The continuous collective efforts of these women had brought numerous changes at personal, family and community level. At the personal level, women who were able to become entrepreneurs had instilled greater self-confidence among the younger generation. In their families, they had been a motivating force for their children to move forward in their higher women education. At the community level, these women went beyond the cultural norm of registering the lands in men’s name. Fifty two of them bought lands from their earnings and registered it in their names. Later they built good houses also in those plots. The profits of the milk societies also enabled them to buy gold ornaments.
Some of their collective attempts gave them the confidence to meet the Government officials such as panchayat president, BDO, tahsildar and district collector and demand for their basic rights like drinking water, bus stop, land patta, community certificate, income certificate, ration card, etc. Few of the women leaders were elected as ward members, councilors, and presidents.
The awareness and motivation level of the women had reduced the levels of school dropouts in the villages. They are convinced that educating Dalit children is the best way to restoring human dignity of the future generation.
In order to safeguard the younger generation, it is inevitable to care for their women education. As the first generation learners, many of them had to move forward in the ladder of women education. Hence the school going children were given after school programmes to foster their learning abilities. Consequently they were able to move out of the web of oppression as bonded labourers. Remarkably, some of the young Dalit girls have reached the a historical milestone of a college women education.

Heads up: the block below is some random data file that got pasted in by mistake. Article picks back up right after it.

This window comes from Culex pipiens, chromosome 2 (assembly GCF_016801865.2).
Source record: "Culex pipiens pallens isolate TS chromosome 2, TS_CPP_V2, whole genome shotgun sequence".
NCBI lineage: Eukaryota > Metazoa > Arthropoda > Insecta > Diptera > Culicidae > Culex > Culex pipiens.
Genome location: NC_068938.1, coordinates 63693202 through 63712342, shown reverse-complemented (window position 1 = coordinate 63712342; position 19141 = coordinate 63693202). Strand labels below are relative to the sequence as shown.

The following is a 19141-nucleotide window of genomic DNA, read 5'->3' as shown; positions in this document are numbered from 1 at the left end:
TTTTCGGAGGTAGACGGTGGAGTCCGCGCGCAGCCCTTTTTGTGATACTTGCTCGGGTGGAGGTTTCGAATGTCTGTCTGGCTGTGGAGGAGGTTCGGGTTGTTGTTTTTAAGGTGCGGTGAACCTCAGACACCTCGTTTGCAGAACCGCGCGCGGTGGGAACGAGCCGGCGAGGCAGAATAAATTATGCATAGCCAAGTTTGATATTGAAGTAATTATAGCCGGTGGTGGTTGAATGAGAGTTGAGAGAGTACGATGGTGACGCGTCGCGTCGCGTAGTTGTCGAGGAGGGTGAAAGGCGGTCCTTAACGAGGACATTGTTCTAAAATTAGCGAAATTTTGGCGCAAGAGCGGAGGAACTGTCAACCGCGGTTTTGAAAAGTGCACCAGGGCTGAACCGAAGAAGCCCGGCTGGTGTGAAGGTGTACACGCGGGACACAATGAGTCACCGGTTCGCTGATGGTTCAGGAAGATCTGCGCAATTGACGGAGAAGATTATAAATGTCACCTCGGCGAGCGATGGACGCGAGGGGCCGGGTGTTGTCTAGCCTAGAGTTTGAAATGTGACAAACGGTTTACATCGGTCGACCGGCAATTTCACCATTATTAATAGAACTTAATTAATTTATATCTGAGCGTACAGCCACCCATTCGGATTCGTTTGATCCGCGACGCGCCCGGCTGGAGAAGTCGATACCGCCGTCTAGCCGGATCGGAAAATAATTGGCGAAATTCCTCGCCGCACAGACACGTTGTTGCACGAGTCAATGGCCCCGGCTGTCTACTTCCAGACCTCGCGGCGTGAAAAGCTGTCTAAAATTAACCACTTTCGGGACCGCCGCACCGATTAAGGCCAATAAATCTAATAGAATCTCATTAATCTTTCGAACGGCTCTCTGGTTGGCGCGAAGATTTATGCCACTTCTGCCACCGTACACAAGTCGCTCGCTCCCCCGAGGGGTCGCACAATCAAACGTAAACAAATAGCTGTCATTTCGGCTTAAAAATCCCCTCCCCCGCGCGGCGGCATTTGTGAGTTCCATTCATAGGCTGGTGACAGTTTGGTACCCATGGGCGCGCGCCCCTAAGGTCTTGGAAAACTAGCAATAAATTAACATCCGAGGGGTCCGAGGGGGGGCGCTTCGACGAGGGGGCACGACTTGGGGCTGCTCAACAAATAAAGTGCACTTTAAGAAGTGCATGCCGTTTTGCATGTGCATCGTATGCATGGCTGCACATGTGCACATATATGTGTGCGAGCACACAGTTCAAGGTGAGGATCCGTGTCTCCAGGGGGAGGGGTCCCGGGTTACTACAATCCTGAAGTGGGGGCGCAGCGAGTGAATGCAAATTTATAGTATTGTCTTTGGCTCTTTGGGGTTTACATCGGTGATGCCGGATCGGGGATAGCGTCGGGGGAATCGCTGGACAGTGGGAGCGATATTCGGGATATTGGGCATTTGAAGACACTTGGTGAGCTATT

For Further Progress
For consistent growth and progress towards emancipation, self-awareness, and social conscientization has to be imparted systematically for Dalit women. In this, they also require the support and assistance from the government and non¬government organizations. They also need regular informal training and accompaniment. It is vital that in times of need free legal aid has to be made available to them. Similarly, more proactive and pro-dalit women policies and programs have to be promoted. However, it is crystal clear that in this transformative process, three ‘C approach of cognition, conviction and confidence can certainly lead Dalit women towards gender equity, social inclusion, and sustainable development.